“Learned Helplessness,” generated from prompt by Midjourney
Quantifying understanding and acceptance
Communicating about climate change is difficult and often done through the obtuse language of statistical modeling or the charged language of bumper sticker politics. With the climate crisis accelerating at a rate that surpasses our previous understanding of it all the time, we have run out of time to prevent these shifts from happening at all and must now switch to the urgent task of adapting to their current implications while mitigating a far worse future. But — crucially — there seems to be little shared understanding of what the crisis even is or how we can address it.
Take, for instance, data from “Climate Change in the American Mind,” a collaboration of polling and research between Yale and George Mason University, which finds that 72% of people believe climate change is happening and 64% are at least “somewhat worried” about global warming (and three in ten reporting being “very worried”), but yet only 56% of respondents understand that “global warming is mostly human-caused” and two-thirds of Americans “rarely” or “never” discuss global warming with family and friends.
Why is it that the majority of people can believe that climate change is real, human-caused and a serious problem but still not have regular, pressing conversations about an issue that without immediate, systemic and massive mobilization of global resources, will (in the words of the UN Environmental Programme) see the possibility of “limiting warming to 1.5° C or even 2° C by the end of the century” slip beyond reach.
Defeating cultural inertia
The answer may be a bit more straightforward than the conflicting data may at first present. Within the same “American Mind” report cited above, a nearly-even split of respondents agree or disagree with the statement that “new technologies can solve global warming without individuals having to make big changes to their lives.”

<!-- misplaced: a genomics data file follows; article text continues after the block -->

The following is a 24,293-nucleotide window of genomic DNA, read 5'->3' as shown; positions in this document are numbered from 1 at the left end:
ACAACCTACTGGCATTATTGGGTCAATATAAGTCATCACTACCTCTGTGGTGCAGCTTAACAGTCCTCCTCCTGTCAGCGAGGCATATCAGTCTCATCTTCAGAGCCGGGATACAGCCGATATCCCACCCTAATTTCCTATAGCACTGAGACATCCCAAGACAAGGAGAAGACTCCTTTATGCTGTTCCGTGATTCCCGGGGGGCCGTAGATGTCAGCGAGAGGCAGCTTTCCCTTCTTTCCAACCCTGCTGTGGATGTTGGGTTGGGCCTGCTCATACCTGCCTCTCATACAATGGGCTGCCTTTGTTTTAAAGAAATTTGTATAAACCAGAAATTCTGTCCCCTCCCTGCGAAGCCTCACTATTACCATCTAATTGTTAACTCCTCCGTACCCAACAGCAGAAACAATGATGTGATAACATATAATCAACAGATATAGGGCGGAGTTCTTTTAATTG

The idea that no major lifestyle changes will be necessary to combat climate change is preposterous, especially coming from Americans — a nation of people who emit more greenhouse gases per capita than nearly all other nations in the world.
George Marshall, in his book Don’t Even Think About It: Why Our Brains Are Wired to Ignore Climate Change, he discusses an interview he had with behavioral economist Daniel Kahneman, who outlined the three major reasons why climate change is a uniquely difficult problem to get mass buy-in for:
Salience, or the idea that a problem requires immediate or demanding amounts of attention, which can be hard for an issue as abstract and long-term as climate change.Contestability, or the (misguided) idea that the science underpinning climate change is still up for debate.Self-sacrifice, or that climate change requires that people “accept short-term costs and reductions in their living standards in order to mitigate against higher but uncertain losses that are far in the future.”
This last point is perhaps the most difficult of all. In order to prevent the worst outcomes related to climate change, near-total uninhabitability of the planet (a scenario of warming eminently achievable at current emissions by the end of the century), it will require a massive restructuring our way of life: a complete decarbonization of our energy sources, mass public transportation doing away with private transportation almost in its entirety, a turn toward high-density & multi-purpose zoning that’s been all but banished in America across the last several decades, a near-total reduction of animal products in our diet and a mass mobilization of entire sectors of our economy unseen since the days of World War II. And all of this would likely still require levels of carbon capturing possible only with technological breakthroughs we are still a long way away from.